hatfield girl said...

Many thanks Yacht.

Mr Optimist, we all recognise the 'leader and father of the people' model even if, up till 1997, we were sensible enough not accept any attempt to instal it in our democracy.

hatfield girl said...

Talwin, thank you. We came to this partly from unintended consequences, but there is a literature on the 'long march through the institutions', as you know.

ND is right, the marchers have been moving for many years before 1997. I think 1997 was when they reached their destination. Reading Frances Morrell's obituary, which reminds us of what was going on in the teaching unions and in the old ILEA, is a good example of all this.

Newmania said...

That really is quite superb HG I have not looked in for a while ,or into Raedwald ,or your gaff and I see what I have been missing on both counts . You have got even better and you were always a mesmerising writer
I am not at all sure you are right that this country does not need a leader though or at least a secure and strongly mandated administration shall we say, its more a question of which one for me but that’s a rather different matter .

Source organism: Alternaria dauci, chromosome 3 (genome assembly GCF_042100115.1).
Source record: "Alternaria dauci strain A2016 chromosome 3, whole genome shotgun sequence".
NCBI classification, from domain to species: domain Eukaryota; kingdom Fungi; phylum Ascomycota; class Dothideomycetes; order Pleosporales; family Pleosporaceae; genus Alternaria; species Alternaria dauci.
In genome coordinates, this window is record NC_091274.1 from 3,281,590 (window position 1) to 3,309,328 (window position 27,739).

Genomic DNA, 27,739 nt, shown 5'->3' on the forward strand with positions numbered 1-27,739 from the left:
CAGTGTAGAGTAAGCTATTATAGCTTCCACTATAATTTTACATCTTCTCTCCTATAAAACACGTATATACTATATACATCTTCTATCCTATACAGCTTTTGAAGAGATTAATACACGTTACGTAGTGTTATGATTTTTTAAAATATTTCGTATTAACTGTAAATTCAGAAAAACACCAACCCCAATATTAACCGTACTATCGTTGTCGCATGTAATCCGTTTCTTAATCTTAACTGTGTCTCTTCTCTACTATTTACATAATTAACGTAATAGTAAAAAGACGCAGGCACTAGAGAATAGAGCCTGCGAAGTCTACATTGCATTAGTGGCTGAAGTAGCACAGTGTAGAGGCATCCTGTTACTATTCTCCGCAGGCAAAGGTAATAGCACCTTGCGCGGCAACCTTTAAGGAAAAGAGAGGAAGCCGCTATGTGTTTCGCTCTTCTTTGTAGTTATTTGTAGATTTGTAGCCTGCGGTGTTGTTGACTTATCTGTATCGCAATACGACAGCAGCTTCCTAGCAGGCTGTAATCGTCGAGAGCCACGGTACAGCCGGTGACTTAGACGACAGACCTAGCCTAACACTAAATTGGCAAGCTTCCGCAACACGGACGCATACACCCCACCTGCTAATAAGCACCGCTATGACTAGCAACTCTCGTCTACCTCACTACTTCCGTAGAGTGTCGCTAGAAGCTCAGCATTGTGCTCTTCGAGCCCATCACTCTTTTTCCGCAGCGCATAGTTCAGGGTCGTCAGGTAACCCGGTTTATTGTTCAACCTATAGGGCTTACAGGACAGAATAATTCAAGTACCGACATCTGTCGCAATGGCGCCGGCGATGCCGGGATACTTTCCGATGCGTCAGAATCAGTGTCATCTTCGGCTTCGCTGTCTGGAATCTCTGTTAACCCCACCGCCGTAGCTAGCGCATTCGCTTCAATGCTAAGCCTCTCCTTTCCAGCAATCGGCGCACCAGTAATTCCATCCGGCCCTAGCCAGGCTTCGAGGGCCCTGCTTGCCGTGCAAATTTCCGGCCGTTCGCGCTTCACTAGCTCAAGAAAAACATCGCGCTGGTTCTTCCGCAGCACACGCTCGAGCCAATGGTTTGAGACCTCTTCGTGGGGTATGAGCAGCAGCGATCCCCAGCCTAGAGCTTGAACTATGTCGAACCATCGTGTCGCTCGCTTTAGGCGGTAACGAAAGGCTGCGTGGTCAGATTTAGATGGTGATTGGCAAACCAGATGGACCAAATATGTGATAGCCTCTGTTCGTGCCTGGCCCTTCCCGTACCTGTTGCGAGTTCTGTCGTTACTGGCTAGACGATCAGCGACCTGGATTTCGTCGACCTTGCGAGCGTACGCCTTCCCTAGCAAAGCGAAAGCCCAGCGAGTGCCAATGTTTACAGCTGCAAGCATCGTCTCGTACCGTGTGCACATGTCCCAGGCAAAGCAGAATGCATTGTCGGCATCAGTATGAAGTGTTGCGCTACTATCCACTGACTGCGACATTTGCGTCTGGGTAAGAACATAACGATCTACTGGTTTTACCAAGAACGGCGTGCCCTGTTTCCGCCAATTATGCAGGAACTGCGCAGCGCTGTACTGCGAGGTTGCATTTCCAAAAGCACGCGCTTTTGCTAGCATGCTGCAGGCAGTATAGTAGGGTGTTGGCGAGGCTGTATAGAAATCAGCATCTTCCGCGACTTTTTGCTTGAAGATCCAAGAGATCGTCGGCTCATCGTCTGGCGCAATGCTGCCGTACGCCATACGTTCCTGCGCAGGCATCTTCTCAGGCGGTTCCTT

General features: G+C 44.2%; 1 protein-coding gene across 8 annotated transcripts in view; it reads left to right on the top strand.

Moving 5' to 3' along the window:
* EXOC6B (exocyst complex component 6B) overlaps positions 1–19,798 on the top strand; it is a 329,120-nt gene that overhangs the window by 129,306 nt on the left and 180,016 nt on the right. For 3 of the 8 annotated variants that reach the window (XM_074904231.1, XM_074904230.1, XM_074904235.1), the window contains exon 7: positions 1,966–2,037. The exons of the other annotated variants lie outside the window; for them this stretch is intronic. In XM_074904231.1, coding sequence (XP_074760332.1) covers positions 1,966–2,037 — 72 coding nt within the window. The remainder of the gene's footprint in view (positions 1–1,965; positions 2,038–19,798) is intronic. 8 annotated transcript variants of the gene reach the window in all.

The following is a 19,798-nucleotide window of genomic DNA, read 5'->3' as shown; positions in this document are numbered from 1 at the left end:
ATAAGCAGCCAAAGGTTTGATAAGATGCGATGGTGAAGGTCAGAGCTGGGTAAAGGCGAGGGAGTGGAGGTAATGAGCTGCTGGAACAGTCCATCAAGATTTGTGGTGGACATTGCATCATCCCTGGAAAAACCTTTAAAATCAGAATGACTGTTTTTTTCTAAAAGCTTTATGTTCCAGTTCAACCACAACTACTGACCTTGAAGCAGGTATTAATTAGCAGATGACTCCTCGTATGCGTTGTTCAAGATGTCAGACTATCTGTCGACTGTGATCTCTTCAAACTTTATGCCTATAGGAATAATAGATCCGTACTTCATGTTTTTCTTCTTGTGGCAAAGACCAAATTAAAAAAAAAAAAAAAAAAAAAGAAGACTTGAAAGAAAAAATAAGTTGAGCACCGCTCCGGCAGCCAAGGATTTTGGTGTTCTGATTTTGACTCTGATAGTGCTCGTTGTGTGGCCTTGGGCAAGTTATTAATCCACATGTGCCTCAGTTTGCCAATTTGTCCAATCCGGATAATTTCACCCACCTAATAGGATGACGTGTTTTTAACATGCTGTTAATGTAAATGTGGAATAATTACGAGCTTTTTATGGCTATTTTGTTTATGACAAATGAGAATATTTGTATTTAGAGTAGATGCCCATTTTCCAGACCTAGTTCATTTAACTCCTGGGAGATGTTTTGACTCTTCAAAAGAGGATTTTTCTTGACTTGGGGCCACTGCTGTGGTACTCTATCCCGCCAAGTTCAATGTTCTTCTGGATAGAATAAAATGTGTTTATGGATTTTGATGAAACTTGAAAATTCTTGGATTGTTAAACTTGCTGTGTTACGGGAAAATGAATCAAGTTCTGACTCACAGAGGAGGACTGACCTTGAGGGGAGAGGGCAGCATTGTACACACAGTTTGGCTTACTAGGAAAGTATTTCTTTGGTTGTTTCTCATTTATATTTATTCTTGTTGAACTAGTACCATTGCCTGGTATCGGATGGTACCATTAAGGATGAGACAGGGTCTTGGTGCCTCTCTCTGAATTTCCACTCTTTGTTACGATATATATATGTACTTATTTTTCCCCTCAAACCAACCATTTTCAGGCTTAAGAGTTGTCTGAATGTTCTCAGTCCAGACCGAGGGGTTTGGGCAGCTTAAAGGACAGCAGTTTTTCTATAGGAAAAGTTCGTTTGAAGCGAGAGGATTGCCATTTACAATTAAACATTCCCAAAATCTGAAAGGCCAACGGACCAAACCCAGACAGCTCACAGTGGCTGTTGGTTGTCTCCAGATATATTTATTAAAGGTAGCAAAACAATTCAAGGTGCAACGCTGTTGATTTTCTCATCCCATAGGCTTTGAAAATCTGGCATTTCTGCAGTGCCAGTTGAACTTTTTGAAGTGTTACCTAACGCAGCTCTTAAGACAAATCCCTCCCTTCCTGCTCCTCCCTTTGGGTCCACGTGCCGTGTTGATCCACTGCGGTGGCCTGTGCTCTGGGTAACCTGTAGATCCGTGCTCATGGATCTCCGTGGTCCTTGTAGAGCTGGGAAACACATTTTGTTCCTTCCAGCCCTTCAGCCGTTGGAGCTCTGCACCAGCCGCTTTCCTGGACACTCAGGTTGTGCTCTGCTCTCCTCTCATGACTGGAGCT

I do hope all is well wherever you are , I have just navigated through three lots of chicken pox which is the low level problem I generally apply myself to nowadays . For some reason it has lodged in my mind that you had a mild interest in Mussolini . Having recently read a history of the period I have been staggered at how wrongly I had perceived him and how generally popular and respected he was. So muich so that the original lyrics to the Cole Porter Classic you’re the Tops was

You`re The Top
You`r the great Houdini
You`re the top[
You are Mussolini

It stayed that way for years without any objection



hatfield girl said...

Raedwald, ND and you are the best of bloggers, N. But you are all writing in stolen time. That's the trouble with earning your living, it's a very time consuming activity. All those driven Russian novelists - didn't know they were born.

Chicken pox over then. The smalls must be in nursery school now. Your oldest son setting out, reading for himself. Only 15 more years. :)